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UroCAD: Liquid Biopsy Outperforms Urine Cytology in Bladder Cancer Detection

UroCAD is a new, urine-based liquid biopsy test. A recent study published by the American Association for Cancer Research has reported UroCAD provides higher sensitivity and specificity when detecting urothelial carcinoma compared with urine cytology.

Urine cytology is a technique widely used to screen for bladder cancer. Whilst it provides high specificity, it lacks sensitivity, especially for cancers that are still in the early stages of development. Alternatively, cystoscopy is a more accurate procedure which looks inside the bladder using a narrow camera, called a cystoscope. However, it is highly invasive and can result in additional costs and complications for the patient. Thus, a novel, non-invasive and inexpensive test is desirable for the detection and monitoring of bladder cancer.

DNA can be isolated from urine-exfoliated cells. These are a complex mixture of cells, shed from the lining of the bladder and may potentially include tumour cells. Thus, they can provide clues to the presence of bladder cancer, even for low-grade cancers. DNA copy number variants (CNVs) are a hallmark of many cancers. A recent study developed a novel assay to detect the level of CNVs in the DNA of these urine exfoliated cells. 

Methods and Results

The assay, called UroCAD, begins with a simple urine sample. Once DNA has been extracted, it can be analysed using low-coverage whole-genome sequencing (LC-WGS). The assay aims to detect the overall CNV burden in this DNA, not specific genetic alterations. Therefore, the authors note that this is an ideal and highly cost-effective sampling analysis technique.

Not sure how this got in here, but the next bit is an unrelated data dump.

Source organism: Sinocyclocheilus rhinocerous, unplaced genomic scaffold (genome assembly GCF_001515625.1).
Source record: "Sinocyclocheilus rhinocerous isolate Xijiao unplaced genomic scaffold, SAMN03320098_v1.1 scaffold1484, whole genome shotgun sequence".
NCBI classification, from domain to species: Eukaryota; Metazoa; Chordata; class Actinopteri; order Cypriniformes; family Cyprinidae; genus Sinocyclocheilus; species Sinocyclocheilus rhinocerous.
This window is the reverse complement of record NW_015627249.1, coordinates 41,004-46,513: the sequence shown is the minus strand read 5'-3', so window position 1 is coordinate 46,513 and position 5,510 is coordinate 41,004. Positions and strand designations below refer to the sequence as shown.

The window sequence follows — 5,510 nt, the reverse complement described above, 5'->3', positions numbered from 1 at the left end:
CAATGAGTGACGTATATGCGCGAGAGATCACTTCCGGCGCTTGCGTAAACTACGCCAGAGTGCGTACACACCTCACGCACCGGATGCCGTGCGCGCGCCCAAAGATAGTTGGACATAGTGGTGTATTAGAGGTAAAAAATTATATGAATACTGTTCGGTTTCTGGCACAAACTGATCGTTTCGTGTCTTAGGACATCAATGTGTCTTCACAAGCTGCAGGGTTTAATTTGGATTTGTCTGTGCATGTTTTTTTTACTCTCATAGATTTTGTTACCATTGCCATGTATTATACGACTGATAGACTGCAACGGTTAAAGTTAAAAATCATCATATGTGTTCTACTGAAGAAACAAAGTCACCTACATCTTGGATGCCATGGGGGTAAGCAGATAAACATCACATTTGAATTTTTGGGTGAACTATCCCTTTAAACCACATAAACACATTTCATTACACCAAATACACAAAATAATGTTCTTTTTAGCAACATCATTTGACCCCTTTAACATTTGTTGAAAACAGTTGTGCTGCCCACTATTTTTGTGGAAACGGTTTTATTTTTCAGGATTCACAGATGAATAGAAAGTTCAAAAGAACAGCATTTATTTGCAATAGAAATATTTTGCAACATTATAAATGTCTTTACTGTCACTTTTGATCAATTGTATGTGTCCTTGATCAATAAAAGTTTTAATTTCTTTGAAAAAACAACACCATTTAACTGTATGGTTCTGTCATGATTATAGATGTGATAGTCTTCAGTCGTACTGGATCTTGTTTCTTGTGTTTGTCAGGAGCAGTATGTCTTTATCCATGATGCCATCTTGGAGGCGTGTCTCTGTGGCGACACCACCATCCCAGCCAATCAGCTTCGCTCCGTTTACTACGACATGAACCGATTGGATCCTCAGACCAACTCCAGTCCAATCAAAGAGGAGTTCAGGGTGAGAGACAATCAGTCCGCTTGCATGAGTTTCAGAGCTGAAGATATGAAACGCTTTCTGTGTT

The study reported that UroCAD identified urothelial carcinoma with a sensitivity and specificity of 82.5% and 96.9%, respectively. It was also found to have significantly higher specificity and sensitivity when compared to urine cytology in the detection of urothelial carcinoma. Furthermore, in a subset of patients whose low-grade tumours were confined to the epithelial layer of the bladder, UroCAD has a sensitivity of 71.4%, whilst urine cytology had a sensitivity of 0%.

Limitations of UroCAD and Future Directions

One limitation of this assay is that the detection of the CNV burden was correlated with the number of epithelial cells present. Therefore, it is likely that a lack of sufficient exfoliated cells may limit the usefulness of the assay.

Similarly, the sensitivity of UroCAD corresponded with tumour grade and tumour size. For example, it could detect low-grade and high-grade urothelial carcinoma with a sensitivity of 60% and 86.6%, respectively. Furthermore, sensitivity for tumours of 1cm or less was 66.7% compared to 95.5% for tumours greater than 3cm.

The authors note that the lower sensitivity of UroCAD for lower-grade or smaller tumours is not unexpected. Often these tumours have less abundant chromosomal alterations, thus are less likely to be detected. Therefore, they suggest that UroCAD could be used to help reduce the need for repeated cystoscopy examinations, but not to replace them entirely. 

However, for patients with haematuria or those who have suspected urothelial carcinoma, UroCAD is a promising new test to replace cytology and reduce the need to cystoscopy examinations. The use of UroCAD for the surveillance of urothelial carcinoma is currently being evaluated in a clinical trial.

More on these topics

Cancer / Genetic Variants / Liquid Biopsy / WGS